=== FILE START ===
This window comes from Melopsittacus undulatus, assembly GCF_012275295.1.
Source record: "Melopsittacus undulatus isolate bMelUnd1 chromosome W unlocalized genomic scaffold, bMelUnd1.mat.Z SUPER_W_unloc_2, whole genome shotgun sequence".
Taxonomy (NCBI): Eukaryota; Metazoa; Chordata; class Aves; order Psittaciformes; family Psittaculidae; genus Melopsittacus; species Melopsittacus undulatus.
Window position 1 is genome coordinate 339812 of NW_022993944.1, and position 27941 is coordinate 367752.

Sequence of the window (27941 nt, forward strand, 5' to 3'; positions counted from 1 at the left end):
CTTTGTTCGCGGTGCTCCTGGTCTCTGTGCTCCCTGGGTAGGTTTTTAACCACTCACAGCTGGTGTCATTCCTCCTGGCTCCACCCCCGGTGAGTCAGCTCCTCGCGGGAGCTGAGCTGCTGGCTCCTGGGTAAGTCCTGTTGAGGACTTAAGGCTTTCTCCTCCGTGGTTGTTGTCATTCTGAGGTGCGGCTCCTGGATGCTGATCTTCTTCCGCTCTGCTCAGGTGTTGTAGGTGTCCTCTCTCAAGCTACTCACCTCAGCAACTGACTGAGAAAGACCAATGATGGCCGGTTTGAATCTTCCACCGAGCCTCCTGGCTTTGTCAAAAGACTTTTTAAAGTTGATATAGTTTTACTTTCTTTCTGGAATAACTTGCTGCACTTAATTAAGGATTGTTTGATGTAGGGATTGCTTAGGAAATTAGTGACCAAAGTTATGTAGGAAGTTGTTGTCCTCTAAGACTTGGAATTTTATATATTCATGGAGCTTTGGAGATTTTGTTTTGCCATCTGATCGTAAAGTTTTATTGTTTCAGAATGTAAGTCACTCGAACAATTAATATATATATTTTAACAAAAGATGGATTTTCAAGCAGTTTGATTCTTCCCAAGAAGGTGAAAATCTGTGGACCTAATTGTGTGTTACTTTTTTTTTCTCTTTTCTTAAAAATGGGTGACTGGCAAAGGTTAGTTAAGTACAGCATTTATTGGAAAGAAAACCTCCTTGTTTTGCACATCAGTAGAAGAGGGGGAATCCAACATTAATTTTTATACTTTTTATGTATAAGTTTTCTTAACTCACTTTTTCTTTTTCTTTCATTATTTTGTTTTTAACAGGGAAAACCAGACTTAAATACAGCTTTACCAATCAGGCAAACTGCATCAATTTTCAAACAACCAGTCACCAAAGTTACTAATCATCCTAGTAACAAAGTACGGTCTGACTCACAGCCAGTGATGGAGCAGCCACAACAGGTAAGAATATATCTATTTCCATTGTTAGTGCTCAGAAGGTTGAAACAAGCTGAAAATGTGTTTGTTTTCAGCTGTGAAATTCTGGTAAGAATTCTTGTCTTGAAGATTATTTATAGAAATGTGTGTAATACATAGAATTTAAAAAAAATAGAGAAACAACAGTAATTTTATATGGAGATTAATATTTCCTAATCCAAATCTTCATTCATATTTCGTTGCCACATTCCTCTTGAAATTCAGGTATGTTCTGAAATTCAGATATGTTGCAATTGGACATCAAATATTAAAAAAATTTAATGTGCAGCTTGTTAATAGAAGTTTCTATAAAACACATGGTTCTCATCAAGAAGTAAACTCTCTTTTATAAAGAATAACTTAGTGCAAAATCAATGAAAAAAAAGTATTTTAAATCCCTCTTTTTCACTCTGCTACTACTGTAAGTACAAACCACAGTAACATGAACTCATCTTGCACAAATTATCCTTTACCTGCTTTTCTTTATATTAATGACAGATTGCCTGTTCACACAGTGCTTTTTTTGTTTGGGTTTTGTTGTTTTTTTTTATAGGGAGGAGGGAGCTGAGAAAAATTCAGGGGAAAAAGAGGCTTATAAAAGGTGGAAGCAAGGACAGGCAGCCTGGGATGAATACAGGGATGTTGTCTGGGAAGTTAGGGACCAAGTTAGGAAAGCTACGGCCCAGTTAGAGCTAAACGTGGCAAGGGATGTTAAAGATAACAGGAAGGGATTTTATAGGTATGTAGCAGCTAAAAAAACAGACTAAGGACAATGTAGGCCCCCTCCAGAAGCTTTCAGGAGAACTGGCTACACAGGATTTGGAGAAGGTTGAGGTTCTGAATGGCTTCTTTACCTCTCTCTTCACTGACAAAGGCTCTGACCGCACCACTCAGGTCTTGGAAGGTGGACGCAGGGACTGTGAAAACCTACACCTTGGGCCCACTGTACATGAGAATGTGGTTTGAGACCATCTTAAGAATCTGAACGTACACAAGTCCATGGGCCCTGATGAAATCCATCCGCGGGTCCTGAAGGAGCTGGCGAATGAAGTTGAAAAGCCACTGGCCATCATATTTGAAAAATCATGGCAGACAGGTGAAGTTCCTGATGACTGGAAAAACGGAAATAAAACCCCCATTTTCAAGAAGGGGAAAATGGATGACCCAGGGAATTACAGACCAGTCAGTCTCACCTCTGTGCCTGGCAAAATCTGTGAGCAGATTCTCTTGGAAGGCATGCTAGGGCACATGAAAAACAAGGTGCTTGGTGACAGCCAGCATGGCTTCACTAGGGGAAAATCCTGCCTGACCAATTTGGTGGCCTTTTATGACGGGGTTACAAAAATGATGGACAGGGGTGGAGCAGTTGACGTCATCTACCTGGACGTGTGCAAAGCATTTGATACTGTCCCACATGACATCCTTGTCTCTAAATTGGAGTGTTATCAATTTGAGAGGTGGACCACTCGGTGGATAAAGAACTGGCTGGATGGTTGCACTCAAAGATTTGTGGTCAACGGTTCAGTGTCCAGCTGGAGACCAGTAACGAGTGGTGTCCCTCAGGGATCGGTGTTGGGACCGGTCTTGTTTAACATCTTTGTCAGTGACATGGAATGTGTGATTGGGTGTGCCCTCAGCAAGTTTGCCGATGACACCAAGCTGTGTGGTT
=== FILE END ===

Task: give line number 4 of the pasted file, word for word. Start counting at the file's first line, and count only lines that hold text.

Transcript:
Window position 1 is genome coordinate 339812 of NW_022993944.1, and position 27941 is coordinate 367752.